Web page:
The petition comes amid a flood of lawsuits filed under the Child Victims Act naming the diocese as a defendant. There are approximately 360,000 Catholics in the 12-county diocese.
ROCHESTER — The Roman Catholic Diocese of Rochester has become the first in New York state to file for Chapter 11 bankruptcy. Citing an onslaught of civil lawsuits filed against it under the recently passed Child Victims Act, the diocese filed its petition Thursday in federal court in Rochester.
Attorneys Steve Boyd and Jeff Anderson, who represent several victims who are suing the diocese over alleged child secual abuse, said this bankruptcy filing is nothing more than an attempt by the diocese to continue to silence their victims and cut them off at the knees.
The attorneys also said the diocese has insurance and the ability to pay their victims through their insurance policy, and they should be tapping into that insurance, not tapping out.
On Thursday afternoon, Bishop Salvatore Matano said re-organization is the best option for both the victims and the diocese.
Boyd and Anderson aren't buying that, and they want the diocese to reveal and make public exactly how much insurance the diocese has.
Carol Dupre, 72, says she was sexually abused by a priest when she was just 14 or 15 years old. She said she's not surprised the diocese filed for bankruptcy.
Dupre's attorney, Mitchell Garabedian, said this "will not prevent victims from pursuing their rights through the bankruptcy proceeding against the Diocese of Rochester."
Dupre said most of all, she wants affirmation.
"I know that some people want an apology, and I think affirmation kind of holds hands with an apology," she said. "Like I'm sorry this happened to you and I'm sorry we didn't do anything for you at the time."
"This is not going to stop us and the survivors from revealing the truth the history that is in some way known to us and the survivors and excavating that and revealing that," Anderson said.
In his 30 years representing victims of the Catholic Diocese, Anderson said he encountered 18 different entities that filed for bankruptcy, just like the Catholic Diocese of Rochester did Thursday. He said in the end, it stalled them, but never stopped them from seeking justice and the latest move by the Diocese of Rochester is no different.
The diocese's petition lists its estimated number of creditors at 200 to 999, its estimated assets at $50 million to $100 million, and its estimated liabilities at $100 million to $500 million.
The financial uncertainty for a diocese that serves 360,000 Catholics in a 12-county region — including Monroe, Ontario, Wayne, Yates, Seneca and Livingston counties — raises a lot of questions for parishioners.
"Now all the cards on the table, everybody can see what's going on," said Hon. John Ninfo, a former federal bankruptcy court judge.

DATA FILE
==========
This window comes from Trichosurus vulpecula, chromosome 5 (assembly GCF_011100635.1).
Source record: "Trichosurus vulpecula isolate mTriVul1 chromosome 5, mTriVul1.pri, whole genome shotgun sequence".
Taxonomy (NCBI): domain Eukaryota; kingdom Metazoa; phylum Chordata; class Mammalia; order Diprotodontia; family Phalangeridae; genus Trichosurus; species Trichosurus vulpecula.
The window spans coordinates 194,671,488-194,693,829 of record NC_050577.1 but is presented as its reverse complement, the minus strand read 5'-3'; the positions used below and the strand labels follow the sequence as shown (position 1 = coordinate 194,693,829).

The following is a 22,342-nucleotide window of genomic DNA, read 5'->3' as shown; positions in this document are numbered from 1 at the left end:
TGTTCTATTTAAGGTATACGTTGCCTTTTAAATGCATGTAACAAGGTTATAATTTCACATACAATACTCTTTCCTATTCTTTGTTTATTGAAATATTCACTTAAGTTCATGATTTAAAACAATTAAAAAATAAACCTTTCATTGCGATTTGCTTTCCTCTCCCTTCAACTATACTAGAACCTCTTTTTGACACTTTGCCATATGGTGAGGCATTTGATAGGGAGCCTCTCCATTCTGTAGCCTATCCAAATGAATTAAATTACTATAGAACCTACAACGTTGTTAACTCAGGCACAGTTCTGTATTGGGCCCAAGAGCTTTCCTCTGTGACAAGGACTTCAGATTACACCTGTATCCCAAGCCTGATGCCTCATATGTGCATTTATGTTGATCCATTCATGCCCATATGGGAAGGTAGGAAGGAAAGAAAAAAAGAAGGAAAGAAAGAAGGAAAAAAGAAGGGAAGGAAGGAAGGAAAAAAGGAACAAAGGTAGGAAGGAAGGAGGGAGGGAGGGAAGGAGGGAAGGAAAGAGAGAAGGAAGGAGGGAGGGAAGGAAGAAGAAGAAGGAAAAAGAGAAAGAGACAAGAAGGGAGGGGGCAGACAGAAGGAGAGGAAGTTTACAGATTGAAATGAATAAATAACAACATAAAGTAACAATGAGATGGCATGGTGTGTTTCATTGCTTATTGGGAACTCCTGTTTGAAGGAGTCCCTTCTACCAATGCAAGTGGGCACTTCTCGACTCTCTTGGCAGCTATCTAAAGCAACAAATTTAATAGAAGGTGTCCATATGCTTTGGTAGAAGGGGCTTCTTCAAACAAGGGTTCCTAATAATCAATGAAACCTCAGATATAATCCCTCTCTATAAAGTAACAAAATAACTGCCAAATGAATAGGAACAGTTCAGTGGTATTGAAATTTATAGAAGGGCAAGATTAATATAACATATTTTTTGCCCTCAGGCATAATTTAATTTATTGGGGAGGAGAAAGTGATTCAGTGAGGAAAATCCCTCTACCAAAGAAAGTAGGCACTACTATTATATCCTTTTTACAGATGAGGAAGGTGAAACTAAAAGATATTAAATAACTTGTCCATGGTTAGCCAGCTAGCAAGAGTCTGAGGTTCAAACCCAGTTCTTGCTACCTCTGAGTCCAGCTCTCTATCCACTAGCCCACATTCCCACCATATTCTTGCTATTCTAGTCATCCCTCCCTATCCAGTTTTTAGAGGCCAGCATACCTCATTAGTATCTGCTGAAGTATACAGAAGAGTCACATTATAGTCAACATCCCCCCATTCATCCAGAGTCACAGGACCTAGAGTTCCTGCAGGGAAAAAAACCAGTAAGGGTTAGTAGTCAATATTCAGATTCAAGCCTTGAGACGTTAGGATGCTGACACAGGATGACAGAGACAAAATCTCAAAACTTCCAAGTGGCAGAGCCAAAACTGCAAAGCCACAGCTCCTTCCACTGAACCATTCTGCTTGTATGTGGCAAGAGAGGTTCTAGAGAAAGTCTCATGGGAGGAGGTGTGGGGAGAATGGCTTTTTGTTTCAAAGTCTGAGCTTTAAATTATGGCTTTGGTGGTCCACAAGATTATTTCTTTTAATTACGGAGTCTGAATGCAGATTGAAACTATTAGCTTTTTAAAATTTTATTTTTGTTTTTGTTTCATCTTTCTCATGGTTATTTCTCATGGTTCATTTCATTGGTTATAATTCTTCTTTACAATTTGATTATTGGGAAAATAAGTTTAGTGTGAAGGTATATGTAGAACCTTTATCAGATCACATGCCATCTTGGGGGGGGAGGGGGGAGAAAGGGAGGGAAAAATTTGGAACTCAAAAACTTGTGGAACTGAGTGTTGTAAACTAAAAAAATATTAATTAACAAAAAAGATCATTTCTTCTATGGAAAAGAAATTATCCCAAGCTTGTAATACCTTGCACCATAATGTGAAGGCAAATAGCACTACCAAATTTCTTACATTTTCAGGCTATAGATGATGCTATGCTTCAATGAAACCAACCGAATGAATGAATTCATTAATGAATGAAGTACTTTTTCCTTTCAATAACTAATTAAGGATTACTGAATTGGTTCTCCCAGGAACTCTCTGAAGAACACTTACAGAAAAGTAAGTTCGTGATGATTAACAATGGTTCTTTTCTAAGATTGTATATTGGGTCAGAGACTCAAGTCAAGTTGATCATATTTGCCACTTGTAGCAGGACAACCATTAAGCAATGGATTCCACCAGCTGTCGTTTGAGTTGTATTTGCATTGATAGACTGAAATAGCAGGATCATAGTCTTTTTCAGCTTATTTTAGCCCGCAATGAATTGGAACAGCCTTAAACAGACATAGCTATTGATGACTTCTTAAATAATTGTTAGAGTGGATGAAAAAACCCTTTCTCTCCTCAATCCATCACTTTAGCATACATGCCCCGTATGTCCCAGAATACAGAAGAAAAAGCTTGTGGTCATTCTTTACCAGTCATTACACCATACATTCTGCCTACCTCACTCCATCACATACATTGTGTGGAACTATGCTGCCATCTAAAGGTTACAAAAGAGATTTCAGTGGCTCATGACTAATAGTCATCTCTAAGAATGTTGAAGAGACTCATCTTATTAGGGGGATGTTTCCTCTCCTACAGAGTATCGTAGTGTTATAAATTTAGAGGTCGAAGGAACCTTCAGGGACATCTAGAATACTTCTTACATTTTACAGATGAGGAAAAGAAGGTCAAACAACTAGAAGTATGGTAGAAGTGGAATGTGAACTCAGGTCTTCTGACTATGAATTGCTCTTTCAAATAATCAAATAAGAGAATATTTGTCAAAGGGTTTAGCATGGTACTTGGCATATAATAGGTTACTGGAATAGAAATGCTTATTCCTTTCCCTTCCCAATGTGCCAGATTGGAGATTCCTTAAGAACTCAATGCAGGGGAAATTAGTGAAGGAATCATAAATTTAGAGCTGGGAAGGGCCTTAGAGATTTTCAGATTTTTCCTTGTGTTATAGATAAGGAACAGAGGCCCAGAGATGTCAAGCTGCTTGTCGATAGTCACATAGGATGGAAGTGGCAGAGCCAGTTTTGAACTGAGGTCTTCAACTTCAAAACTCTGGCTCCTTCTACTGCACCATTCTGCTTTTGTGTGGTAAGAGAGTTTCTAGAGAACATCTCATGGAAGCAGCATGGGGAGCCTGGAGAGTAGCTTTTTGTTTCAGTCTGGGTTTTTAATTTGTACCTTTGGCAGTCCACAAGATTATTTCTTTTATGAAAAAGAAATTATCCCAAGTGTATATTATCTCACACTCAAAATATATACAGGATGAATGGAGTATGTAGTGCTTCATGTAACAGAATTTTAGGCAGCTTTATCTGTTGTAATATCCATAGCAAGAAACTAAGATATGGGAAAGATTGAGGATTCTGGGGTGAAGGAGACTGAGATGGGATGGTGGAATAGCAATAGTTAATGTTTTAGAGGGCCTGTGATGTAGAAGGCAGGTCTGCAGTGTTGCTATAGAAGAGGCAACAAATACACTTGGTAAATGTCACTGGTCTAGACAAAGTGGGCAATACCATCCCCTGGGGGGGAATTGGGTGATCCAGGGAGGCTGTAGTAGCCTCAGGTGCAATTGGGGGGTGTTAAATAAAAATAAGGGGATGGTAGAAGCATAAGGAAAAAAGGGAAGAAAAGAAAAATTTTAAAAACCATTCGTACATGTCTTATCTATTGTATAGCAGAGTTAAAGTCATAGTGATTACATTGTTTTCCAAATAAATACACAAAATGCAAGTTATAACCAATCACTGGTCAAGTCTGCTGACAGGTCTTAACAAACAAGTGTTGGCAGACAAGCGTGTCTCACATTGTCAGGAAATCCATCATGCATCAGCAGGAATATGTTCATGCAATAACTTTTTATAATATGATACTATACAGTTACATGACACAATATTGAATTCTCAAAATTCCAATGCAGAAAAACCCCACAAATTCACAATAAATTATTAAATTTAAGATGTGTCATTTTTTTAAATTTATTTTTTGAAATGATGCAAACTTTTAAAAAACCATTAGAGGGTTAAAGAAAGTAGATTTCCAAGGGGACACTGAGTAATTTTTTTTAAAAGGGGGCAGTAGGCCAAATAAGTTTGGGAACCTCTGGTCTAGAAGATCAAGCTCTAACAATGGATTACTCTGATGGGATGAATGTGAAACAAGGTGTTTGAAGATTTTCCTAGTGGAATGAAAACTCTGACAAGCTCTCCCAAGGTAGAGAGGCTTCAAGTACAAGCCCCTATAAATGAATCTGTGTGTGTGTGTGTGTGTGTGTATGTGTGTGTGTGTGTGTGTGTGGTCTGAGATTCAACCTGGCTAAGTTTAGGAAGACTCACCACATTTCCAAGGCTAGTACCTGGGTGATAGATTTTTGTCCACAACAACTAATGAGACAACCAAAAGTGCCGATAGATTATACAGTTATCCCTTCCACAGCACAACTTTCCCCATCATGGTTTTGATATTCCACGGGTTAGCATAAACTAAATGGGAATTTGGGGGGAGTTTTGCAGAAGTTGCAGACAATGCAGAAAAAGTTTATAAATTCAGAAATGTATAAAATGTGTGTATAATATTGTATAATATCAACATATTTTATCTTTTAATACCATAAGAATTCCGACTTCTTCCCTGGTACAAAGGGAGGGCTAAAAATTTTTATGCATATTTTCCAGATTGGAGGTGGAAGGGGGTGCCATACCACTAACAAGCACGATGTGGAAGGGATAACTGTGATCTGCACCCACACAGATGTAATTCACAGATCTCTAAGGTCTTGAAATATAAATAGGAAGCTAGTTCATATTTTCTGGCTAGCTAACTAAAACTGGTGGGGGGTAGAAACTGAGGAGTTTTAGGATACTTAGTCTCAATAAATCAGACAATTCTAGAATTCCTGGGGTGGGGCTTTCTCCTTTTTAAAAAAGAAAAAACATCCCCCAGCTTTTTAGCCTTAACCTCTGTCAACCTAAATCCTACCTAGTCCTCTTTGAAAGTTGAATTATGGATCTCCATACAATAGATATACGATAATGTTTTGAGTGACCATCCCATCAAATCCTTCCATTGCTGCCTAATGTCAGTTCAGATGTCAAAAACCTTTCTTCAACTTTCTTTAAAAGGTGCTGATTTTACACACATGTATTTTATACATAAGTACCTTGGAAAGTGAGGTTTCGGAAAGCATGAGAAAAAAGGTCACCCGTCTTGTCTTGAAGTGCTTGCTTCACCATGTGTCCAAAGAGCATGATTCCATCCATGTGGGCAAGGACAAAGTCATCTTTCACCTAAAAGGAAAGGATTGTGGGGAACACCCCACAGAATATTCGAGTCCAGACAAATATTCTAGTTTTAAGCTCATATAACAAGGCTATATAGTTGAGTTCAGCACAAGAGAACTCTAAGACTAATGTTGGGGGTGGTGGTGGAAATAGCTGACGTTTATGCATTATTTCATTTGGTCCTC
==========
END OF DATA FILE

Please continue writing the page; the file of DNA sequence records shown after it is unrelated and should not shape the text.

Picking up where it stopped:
Ninfo says a Chapter 11 bankruptcy essentially puts everything on hold for the diocese while it opens up the books to try to determine, with the help of the court, the best way to meet all of its obligations.
"People shouldn't think they're trying to escape from liability, or they're trying to pull some fast thing because the bankruptcy courts are uniquely qualified to do this kind of thing," Ninfo said. "That's what they do every day."
The filing puts a stop, at least for now, to any new civil lawsuits being filed against the diocese. It gives the court time to truly assess how much money and assets the diocese has to run its operation and payout on lawsuits filed against it.
"I don't see this as a bad thing for everybody involved," Ninfo said. "It can be a very positive thing because it'll be orderly, more equitable, more timely and less expensive."
For the time being, it will be business as usual at the 18 Catholic schools the diocese owns and runs. The 86 parishes in the dioceses are each run as individual non-profits, which means they are shielded from any bankruptcy impacts and keep most of the money donated in collection plates.
But some parishes pay rent to the diocese and sometimes have separate collections that go to the Diocese. Catholics with questions about how their donations will be used should address them directly with the pastor at their church.
Organizations like Catholic Charities and Providence House, although partially funded by the dioceses are also separate non-profits, therefore, they should be shielded from liability, according to Ninfo.
Payroll will not be impacted for current employees of the diocese, but former employees who earn a pension from the diocese could be impacted in bankruptcy proceedings. It’s unclear how long the bankruptcy process will take, but in other states where dioceses have filed, it has taken two to four years.
Concern among alleged sex abuse victims and their attorneys about this bankruptcy filing is it could force them to settle as opposed to having their cases heard in open court.
Ninfo says it’s possible the judge hearing this case could allow victims to come into court and have their stories heard, for the record but that, of course, would be well down the road.